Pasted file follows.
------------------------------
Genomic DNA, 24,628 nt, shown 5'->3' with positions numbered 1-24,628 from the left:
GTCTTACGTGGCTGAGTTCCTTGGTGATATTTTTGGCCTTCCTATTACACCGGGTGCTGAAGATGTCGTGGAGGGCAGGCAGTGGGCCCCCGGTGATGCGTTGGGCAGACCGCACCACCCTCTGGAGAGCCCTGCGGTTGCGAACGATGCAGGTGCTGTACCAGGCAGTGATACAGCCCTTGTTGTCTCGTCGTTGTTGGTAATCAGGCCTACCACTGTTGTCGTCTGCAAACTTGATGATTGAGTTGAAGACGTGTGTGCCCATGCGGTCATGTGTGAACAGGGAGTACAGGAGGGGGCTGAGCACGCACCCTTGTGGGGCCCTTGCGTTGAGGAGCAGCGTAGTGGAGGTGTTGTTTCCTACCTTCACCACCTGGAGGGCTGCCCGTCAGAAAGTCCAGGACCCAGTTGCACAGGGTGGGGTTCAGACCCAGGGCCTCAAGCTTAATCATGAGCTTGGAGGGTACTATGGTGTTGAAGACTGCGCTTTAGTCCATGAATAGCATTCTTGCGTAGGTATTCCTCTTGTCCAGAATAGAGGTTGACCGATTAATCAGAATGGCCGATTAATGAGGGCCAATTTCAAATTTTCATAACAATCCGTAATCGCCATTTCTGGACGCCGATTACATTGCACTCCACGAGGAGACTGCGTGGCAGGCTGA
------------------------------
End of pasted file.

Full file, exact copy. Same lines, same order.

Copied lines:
Genomic DNA, 24,628 nt, shown 5'->3' with positions numbered 1-24,628 from the left:
GTCTTACGTGGCTGAGTTCCTTGGTGATATTTTTGGCCTTCCTATTACACCGGGTGCTGAAGATGTCGTGGAGGGCAGGCAGTGGGCCCCCGGTGATGCGTTGGGCAGACCGCACCACCCTCTGGAGAGCCCTGCGGTTGCGAACGATGCAGGTGCTGTACCAGGCAGTGATACAGCCCTTGTTGTCTCGTCGTTGTTGGTAATCAGGCCTACCACTGTTGTCGTCTGCAAACTTGATGATTGAGTTGAAGACGTGTGTGCCCATGCGGTCATGTGTGAACAGGGAGTACAGGAGGGGGCTGAGCACGCACCCTTGTGGGGCCCTTGCGTTGAGGAGCAGCGTAGTGGAGGTGTTGTTTCCTACCTTCACCACCTGGAGGGCTGCCCGTCAGAAAGTCCAGGACCCAGTTGCACAGGGTGGGGTTCAGACCCAGGGCCTCAAGCTTAATCATGAGCTTGGAGGGTACTATGGTGTTGAAGACTGCGCTTTAGTCCATGAATAGCATTCTTGCGTAGGTATTCCTCTTGTCCAGAATAGAGGTTGACCGATTAATCAGAATGGCCGATTAATGAGGGCCAATTTCAAATTTTCATAACAATCCGTAATCGCCATTTCTGGACGCCGATTACATTGCACTCCACGAGGAGACTGCGTGGCAGGCTGA